I thought I could talk myself out of a DWI arrest. What now?

On Behalf of | Jun 28, 2022 | DWI

When you see those red and blue flashing lights behind you, your heart will sink. After all, especially if you had just left a party or dance where you enjoyed a few drinks, you may worry that the officer will suspect you of impaired driving.

You may have had just enough liquid courage for you to try to talk your way out of a driving while intoxicated (DWI) arrest during the traffic stop or even after the officer puts you in handcuffs. Even after the police officer provides you with the Miranda Warning, you may think that you can get on their good side and avoid a night in jail.

Unfortunately, a lot of people pulled over for impaired driving traffic stops learn the hard way that they cannot talk their way out of an arrest.

The Miranda Warning exists for a reason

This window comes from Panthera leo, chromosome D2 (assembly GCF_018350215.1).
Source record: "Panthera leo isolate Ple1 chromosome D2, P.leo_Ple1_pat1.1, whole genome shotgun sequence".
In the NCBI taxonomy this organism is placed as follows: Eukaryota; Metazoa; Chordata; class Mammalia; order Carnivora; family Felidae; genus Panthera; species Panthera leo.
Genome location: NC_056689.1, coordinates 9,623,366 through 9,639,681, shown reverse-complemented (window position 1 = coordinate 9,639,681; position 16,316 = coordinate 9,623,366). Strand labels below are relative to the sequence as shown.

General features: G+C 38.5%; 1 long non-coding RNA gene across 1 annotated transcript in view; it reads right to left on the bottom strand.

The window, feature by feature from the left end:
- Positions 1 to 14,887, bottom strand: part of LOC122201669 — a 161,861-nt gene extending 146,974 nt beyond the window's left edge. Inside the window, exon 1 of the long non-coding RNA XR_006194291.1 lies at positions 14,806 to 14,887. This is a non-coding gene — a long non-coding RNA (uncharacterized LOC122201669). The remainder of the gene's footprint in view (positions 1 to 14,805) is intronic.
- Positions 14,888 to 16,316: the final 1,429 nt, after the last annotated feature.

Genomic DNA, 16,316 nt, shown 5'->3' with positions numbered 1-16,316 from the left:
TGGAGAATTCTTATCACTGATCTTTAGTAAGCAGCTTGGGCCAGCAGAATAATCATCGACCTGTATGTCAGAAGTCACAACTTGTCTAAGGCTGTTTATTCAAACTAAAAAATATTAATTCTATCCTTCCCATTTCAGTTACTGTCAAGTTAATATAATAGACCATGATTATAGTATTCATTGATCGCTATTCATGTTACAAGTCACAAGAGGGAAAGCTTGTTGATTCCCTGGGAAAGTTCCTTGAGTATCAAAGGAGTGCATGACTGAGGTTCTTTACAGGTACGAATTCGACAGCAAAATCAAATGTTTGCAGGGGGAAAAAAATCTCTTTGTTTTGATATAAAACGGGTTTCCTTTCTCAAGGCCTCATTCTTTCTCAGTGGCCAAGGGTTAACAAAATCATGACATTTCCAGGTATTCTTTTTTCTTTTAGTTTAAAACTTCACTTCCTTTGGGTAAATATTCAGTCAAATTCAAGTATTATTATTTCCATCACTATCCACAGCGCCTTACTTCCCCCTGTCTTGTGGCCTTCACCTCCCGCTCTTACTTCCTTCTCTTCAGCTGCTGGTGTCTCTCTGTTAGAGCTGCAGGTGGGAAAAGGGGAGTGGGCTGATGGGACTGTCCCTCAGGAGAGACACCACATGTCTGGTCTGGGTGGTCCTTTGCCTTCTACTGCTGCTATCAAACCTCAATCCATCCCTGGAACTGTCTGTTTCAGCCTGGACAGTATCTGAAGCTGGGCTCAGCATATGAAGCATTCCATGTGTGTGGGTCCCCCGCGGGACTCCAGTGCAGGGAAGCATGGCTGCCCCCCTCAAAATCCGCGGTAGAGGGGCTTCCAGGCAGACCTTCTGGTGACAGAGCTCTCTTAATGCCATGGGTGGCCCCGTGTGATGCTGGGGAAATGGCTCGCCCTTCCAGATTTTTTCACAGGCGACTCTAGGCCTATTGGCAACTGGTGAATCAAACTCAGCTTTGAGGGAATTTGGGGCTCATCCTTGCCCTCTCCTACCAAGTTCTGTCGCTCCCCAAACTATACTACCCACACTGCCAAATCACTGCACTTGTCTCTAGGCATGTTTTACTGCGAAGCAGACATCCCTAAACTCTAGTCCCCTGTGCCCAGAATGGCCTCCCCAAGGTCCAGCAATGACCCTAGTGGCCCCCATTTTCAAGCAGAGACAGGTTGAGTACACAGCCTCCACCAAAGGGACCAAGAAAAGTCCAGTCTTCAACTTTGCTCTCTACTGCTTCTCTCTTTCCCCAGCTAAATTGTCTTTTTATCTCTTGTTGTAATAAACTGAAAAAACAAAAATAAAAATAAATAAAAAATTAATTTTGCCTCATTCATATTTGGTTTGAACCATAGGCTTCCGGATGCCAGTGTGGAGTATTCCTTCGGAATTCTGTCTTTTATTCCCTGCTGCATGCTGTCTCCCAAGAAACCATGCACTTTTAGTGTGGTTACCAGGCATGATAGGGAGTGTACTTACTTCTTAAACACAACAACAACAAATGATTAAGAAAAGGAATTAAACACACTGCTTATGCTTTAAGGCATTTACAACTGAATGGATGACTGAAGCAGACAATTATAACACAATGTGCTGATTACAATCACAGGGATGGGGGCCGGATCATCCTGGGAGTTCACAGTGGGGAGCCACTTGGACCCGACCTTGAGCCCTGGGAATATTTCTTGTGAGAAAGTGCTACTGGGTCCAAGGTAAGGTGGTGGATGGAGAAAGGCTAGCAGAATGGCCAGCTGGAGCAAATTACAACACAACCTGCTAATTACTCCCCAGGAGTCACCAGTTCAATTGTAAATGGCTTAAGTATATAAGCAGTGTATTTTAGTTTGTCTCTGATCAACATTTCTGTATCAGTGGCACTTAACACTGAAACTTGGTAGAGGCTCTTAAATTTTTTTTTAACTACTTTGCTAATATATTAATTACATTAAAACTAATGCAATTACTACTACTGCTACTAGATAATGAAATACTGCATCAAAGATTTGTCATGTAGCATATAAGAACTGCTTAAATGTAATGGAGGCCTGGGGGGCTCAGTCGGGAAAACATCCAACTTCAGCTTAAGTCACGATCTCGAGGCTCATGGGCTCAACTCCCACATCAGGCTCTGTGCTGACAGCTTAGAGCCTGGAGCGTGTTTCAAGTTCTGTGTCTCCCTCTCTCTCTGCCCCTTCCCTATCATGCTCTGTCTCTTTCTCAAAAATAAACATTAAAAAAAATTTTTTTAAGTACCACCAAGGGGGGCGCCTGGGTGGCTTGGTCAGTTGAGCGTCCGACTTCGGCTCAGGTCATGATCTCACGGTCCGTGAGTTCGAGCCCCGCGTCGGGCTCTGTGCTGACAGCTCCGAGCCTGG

Police officers must provide you with the Miranda Warning when they place you in custody and intend to ask you questions. They have to inform you of your right to remain silent and your right to have an attorney present during all questions from the officers, and of your right to terminate the interview at any time.

Although you may think that asking for a lawyer will create an adversarial situation, having an attorney present when interacting with the police can protect you. An attorney can help you avoid falling victim to manipulation or tricks employed by law enforcement officers. An attorney can also inform you of your rights, like the right to not consent to a blood draw or breathalyzer test.

Your words may do more harm than good

While you may want to build a rapport with a police officer or get them to understand you and your situation better, whatever you say to them during the traffic stop could come back to haunt you.

Knowing your rights and asserting them once the police remind you of them with Miranda Warnings after an arrest will give you a better chance of fighting back against DWI charges.

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